The summer solstice came and went with record high temperatures in the desert southwest, but blissfully pleasant weather in the Midwest, where I call home. The temperature of the market seems to be on the warm side too, with the exception of Kroger (watch our 5-Minute Valuation of Kroger video), whose stock price got a lot cooler this week after a surprising downward revision to full-year earnings and the news that Amazon will buy Whole Foods Market.

Here is a curated list of important stories outside the main headlines that caught our attention this week.

US steps up pressure on Gulf Arab rulers over Qatar (Financial Times). The Gulf Cooperation Council – a regional group of Middle East Arab nations – voted to censure one of its members, Qatar, for, among other things, not doing enough to fight terrorism. Just as an editorial aside, the idea that Saudi Arabia – a leading supporter and exporter of terrorism through paramilitary funding programs and the establishment of Salafist madrasas the world over – would censure another country for supporting terror is frankly ridiculous. A few of the sticking points that probably pushed the GCC to censure Qatar was that it has some ties to Iran – avowed enemy of Saudi Arabia – and that its state-run television station, Al Jazeera, is generally progressive and often takes a critical look at the region’s sclerotic hereditary leaders. The fallout of the disagreement has made its way to North America. President Trump has been outspoken in his support of the Saudi embargo of Qatar and critical of the Qatari “supporters of terrorism,” perhaps without understanding that Qatar is home to the largest US military concentrations in the Middle East. Secretary of State Tillerson and Secretary of Defense Mattis have been openly supportive of the Qatari position, and this article describes present State Department attempts to put pressure on the Saudis and the United Arab Emirates to ease off of Qatar.

What is Donald Trump doing about steel imports? (Financial Times). The Trump Rally has been predicated on the theory that a reduction in taxes and regulatory burden would allow companies to generate additional profits. Since November of last year, I have been saying that President Trump’s personal characteristics limit his executive efficacy and cause reasonable reason that his legislative agenda will be successful (there is also some evidence that President Trump’s “two-for-one rule” – by which two regulations must be rescinded for each new regulation established – is actually causing problems for some industries).  That is okay – the nation can live without tax cuts and ill-designed regulatory reductions. However, a real threat would be if President Trump’s nationalist rhetoric and actions actually prompted the start of a trade war – a trade war that would potentially boost inflation due to scarcity and unemployment due to foreign reprisals.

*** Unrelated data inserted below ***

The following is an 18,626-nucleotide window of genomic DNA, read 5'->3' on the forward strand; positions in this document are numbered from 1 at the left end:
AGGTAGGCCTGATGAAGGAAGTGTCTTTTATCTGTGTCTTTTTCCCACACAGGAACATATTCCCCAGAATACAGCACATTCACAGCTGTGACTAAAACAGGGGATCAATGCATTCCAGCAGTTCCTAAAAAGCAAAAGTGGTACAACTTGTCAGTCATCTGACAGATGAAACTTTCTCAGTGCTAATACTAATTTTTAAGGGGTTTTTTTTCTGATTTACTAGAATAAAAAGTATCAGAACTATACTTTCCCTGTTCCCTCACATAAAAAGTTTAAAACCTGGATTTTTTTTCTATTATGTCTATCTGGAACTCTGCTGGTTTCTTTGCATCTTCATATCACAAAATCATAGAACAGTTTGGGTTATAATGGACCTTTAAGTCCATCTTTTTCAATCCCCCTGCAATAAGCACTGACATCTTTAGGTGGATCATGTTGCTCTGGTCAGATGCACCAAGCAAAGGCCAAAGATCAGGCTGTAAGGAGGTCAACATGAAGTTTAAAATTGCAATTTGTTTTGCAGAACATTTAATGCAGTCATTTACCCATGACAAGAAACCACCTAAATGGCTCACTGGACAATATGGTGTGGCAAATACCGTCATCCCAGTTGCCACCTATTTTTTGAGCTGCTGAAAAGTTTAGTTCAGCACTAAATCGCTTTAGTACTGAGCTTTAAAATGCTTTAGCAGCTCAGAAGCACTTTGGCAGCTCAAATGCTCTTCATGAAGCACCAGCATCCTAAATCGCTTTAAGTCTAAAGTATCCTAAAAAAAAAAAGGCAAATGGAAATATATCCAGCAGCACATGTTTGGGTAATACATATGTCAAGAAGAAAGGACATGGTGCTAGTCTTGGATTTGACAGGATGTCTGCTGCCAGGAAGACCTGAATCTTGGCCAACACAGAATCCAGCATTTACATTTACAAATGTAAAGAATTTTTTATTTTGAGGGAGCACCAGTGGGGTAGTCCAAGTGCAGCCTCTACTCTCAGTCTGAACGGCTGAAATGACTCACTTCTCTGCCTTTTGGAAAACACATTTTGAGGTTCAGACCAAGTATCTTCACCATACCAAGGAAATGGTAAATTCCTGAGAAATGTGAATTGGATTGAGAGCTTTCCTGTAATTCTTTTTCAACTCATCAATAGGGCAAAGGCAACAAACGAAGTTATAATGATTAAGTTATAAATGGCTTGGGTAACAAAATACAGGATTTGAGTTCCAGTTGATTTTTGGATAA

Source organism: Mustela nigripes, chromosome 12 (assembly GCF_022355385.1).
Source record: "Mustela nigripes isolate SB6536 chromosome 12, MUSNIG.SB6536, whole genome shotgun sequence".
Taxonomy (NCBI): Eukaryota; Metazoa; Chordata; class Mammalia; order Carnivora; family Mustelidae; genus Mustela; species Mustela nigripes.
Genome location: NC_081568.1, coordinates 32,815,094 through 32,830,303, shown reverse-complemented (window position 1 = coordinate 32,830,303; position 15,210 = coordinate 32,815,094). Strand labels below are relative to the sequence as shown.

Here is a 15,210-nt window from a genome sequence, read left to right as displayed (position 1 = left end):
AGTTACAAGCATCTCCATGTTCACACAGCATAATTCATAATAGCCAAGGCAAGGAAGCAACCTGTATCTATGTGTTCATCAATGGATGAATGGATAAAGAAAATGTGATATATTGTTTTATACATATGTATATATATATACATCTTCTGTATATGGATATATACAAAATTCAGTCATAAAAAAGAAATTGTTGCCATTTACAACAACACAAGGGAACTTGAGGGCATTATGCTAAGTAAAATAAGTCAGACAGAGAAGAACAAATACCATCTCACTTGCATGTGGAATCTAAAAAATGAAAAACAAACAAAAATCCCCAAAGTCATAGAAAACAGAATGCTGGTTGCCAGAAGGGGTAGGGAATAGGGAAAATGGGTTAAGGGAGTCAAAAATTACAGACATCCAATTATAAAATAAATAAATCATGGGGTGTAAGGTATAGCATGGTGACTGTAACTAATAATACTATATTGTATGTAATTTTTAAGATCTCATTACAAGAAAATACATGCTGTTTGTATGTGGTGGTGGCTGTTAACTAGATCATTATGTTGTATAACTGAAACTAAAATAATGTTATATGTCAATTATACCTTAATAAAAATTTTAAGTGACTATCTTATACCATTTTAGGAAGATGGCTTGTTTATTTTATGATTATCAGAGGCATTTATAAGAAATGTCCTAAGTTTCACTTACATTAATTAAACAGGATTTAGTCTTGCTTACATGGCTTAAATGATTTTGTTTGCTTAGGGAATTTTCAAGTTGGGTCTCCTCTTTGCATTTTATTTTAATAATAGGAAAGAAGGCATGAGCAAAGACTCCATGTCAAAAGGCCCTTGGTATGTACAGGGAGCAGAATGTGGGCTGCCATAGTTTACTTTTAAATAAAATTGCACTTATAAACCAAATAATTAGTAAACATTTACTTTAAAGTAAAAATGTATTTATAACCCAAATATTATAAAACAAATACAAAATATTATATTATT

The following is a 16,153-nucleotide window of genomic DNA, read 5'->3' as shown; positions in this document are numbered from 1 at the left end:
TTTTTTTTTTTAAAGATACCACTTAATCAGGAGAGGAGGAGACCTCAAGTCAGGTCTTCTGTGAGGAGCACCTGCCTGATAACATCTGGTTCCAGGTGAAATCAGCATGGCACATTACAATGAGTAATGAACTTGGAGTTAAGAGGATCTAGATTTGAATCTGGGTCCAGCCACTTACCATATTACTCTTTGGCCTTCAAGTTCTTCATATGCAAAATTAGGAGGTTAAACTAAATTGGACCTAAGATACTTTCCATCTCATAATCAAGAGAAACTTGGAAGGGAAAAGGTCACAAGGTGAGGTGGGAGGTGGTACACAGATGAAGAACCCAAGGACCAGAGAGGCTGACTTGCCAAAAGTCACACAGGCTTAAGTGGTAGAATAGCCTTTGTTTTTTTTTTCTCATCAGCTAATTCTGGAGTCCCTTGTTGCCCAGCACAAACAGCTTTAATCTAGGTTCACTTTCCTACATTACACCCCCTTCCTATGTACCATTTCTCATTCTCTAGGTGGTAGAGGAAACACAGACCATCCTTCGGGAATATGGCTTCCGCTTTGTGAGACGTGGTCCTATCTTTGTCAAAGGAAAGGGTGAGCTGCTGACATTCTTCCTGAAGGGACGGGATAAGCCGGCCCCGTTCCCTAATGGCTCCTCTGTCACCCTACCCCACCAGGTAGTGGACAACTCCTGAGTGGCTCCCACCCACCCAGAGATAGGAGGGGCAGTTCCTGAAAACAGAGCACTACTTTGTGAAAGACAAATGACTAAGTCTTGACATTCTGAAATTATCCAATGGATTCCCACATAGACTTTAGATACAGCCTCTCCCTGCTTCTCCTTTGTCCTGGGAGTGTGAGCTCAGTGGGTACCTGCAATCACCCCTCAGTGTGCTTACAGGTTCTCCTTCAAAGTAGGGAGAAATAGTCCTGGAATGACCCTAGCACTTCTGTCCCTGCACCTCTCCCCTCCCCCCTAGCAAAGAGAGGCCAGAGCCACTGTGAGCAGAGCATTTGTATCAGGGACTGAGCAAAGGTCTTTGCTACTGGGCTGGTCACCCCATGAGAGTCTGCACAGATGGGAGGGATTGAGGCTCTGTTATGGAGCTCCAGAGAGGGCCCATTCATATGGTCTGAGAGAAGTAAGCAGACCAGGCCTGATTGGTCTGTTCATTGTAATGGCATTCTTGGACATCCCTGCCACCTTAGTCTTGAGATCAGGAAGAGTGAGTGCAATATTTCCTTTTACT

This article in the Financial Times suggests that a trade war is precisely what we find ourselves facing as it relates to steel imports. President Trump is looking to revive a WTO rule that was designed for nations engaged in a war to block import of strategically sensitive products. Trump looks as though he will appeal to this rule to throw up protectionist barriers for steel. Do you happen to know from what country the US imports the most steel? I’ll give you a hint: the country’s name starts with the letter “C.” If you guessed “Canada,” you’re exactly right! The top five sources are: Canada, Brazil, Mexico, South Korea, and Turkey – all nominally US trade and diplomatic allies. #MAGA…

The Young and Brash Saudi Crown Prince (NY Times). The Middle East is facing an enormous, uncertain, and dangerous transitional period. The power and importance of OPEC has fallen, thanks to US shale, the region is shaky politically, and there is a very active cold war between the erstwhile Persian Empire (Iran), the erstwhile Ottoman Empire (Turkey), and the Arab states. Saudi Arabia has been a pillar of stability for decades thanks to its one-family control of all the vast mineral wealth of the kingdom and its close relationship with the Ulema religious leaders. The transition of power from one generation to another is always fraught with political intrigue. The present King, Salman, is the last of the Sudeiri Seven (seven sons of the founder of Saudi Arabia, King Abdulaziz ibn Saud and one of his favorite wives) to be able to rule, and the transition to the next generation of rulers has been the subject of great speculation since the 2000s, at least. This week, King Salman announced that he was switching his designation of heir apparent from his 57-year old nephew, Mohammed bin Nayef, to his favorite son, 31-year old Mohammed – who is known in the Kingdom by the nickname “Minister of Everything.”